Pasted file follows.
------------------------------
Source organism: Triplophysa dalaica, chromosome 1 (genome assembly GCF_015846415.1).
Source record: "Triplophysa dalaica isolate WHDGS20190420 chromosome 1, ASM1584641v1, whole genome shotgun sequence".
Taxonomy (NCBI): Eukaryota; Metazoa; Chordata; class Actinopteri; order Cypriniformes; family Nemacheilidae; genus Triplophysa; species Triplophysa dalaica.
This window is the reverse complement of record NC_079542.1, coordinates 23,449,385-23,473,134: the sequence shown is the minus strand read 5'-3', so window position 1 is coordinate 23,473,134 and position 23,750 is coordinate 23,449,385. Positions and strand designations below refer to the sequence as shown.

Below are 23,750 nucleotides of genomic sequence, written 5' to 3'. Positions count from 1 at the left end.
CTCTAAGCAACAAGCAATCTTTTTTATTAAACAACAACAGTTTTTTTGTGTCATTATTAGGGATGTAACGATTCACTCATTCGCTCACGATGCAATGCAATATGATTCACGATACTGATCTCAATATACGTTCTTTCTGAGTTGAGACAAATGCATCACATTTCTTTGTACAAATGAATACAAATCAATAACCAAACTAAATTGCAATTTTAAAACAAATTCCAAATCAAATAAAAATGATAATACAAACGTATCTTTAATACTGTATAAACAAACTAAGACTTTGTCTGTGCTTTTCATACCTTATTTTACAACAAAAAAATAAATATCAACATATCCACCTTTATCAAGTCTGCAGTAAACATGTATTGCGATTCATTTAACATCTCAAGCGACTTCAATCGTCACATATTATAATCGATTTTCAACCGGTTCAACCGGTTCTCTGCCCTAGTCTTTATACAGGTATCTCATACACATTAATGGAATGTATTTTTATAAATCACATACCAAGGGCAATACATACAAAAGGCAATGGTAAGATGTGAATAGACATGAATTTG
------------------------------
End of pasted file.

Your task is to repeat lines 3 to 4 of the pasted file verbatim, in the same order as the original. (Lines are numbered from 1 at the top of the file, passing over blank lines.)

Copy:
Taxonomy (NCBI): Eukaryota; Metazoa; Chordata; class Actinopteri; order Cypriniformes; family Nemacheilidae; genus Triplophysa; species Triplophysa dalaica.
This window is the reverse complement of record NC_079542.1, coordinates 23,449,385-23,473,134: the sequence shown is the minus strand read 5'-3', so window position 1 is coordinate 23,473,134 and position 23,750 is coordinate 23,449,385. Positions and strand designations below refer to the sequence as shown.